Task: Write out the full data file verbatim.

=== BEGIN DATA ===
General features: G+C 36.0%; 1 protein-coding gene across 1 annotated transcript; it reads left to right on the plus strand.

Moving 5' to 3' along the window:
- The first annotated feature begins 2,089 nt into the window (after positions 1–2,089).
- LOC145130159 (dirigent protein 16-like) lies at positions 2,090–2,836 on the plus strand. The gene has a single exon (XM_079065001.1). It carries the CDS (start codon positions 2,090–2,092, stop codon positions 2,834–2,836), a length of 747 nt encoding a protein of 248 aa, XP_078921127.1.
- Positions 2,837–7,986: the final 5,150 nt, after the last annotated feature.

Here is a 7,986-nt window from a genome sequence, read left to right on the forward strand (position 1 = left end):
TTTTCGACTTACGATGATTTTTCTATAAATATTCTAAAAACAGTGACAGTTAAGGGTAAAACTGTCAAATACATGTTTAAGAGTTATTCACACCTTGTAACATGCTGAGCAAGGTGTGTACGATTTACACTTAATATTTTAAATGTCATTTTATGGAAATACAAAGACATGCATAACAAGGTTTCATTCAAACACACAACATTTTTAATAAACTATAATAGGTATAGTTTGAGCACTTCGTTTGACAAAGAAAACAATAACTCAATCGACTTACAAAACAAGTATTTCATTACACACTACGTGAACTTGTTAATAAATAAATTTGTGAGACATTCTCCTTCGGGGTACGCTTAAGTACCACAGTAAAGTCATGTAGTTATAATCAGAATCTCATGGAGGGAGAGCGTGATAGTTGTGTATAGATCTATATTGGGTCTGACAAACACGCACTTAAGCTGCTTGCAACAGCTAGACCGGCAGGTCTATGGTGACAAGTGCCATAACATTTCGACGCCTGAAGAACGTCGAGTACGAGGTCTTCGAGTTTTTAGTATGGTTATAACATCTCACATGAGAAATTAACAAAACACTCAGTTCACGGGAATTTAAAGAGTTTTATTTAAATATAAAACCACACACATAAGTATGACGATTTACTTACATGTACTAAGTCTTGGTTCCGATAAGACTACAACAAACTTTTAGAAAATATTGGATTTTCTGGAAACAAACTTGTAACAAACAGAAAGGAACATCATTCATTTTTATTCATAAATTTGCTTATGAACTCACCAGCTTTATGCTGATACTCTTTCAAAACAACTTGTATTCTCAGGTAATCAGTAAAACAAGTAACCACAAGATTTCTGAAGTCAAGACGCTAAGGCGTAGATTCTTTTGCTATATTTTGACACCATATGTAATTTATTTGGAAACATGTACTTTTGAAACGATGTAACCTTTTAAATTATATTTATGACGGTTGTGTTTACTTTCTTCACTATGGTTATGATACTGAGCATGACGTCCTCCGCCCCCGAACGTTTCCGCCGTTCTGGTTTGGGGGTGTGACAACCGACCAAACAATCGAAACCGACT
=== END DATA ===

General features: G+C 36.0%; 1 protein-coding gene across 1 annotated transcript; it reads left to right on the plus strand.

Moving 5' to 3' along the window:
- The first annotated feature begins 2,089 nt into the window (after positions 1–2,089).
- LOC145130159 (dirigent protein 16-like) lies at positions 2,090–2,836 on the plus strand. The gene has a single exon (XM_079065001.1). It carries the CDS (start codon positions 2,090–2,092, stop codon positions 2,834–2,836), a length of 747 nt encoding a protein of 248 aa, XP_078921127.1.
- Positions 2,837–7,986: the final 5,150 nt, after the last annotated feature.

Here is a 7,986-nt window from a genome sequence, read left to right on the forward strand (position 1 = left end):
TTTTCGACTTACGATGATTTTTCTATAAATATTCTAAAAACAGTGACAGTTAAGGGTAAAACTGTCAAATACATGTTTAAGAGTTATTCACACCTTGTAACATGCTGAGCAAGGTGTGTACGATTTACACTTAATATTTTAAATGTCATTTTATGGAAATACAAAGACATGCATAACAAGGTTTCATTCAAACACACAACATTTTTAATAAACTATAATAGGTATAGTTTGAGCACTTCGTTTGACAAAGAAAACAATAACTCAATCGACTTACAAAACAAGTATTTCATTACACACTACGTGAACTTGTTAATAAATAAATTTGTGAGACATTCTCCTTCGGGGTACGCTTAAGTACCACAGTAAAGTCATGTAGTTATAATCAGAATCTCATGGAGGGAGAGCGTGATAGTTGTGTATAGATCTATATTGGGTCTGACAAACACGCACTTAAGCTGCTTGCAACAGCTAGACCGGCAGGTCTATGGTGACAAGTGCCATAACATTTCGACGCCTGAAGAACGTCGAGTACGAGGTCTTCGAGTTTTTAGTATGGTTATAACATCTCACATGAGAAATTAACAAAACACTCAGTTCACGGGAATTTAAAGAGTTTTATTTAAATATAAAACCACACACATAAGTATGACGATTTACTTACATGTACTAAGTCTTGGTTCCGATAAGACTACAACAAACTTTTAGAAAATATTGGATTTTCTGGAAACAAACTTGTAACAAACAGAAAGGAACATCATTCATTTTTATTCATAAATTTGCTTATGAACTCACCAGCTTTATGCTGATACTCTTTCAAAACAACTTGTATTCTCAGGTAATCAGTAAAACAAGTAACCACAAGATTTCTGAAGTCAAGACGCTAAGGCGTAGATTCTTTTGCTATATTTTGACACCATATGTAATTTATTTGGAAACATGTACTTTTGAAACGATGTAACCTTTTAAATTATATTTATGACGGTTGTGTTTACTTTCTTCACTATGGTTATGATACTGAGCATGACGTCCTCCGCCCCCGAACGTTTCCGCCGTTCTGGTTTGGGGGTGTGACAACCGACCAAACAATCGAAACCGACT